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Italy's Colonial Futures: Colonial Inertia and Postcolonial Capital in Asmara

Abstract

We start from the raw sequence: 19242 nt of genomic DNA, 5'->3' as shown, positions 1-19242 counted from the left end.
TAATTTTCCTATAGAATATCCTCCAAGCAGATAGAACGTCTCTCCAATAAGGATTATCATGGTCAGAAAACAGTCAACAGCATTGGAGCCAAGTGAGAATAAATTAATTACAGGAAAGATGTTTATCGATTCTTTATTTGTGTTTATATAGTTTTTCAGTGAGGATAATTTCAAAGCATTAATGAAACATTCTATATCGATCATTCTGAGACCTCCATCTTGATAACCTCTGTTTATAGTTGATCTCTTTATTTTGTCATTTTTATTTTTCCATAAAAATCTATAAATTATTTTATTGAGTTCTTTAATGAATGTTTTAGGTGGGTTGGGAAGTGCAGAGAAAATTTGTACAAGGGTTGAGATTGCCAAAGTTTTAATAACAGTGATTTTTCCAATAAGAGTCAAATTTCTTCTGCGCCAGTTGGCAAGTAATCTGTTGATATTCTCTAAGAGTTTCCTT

The core of Asmara, Italy’s former colonial capital in Eritrea, is widely known as a unique repository of 1930s Italian architecture. In addition, its Italian food and other traces of the colonial era lend it the semblance, to foreign eyes, of a still-colonial city. This article describes this apparent colonial inertia with respect to Eritrean citizens’ and government’s interests in sustaining the illusion, and argues that they use their past as Italian colonial subjects – specifically, their postcolonial cultural capital - to fortify their sense of separateness from Ethiopians, and celebrate their independence from their African neighbor.

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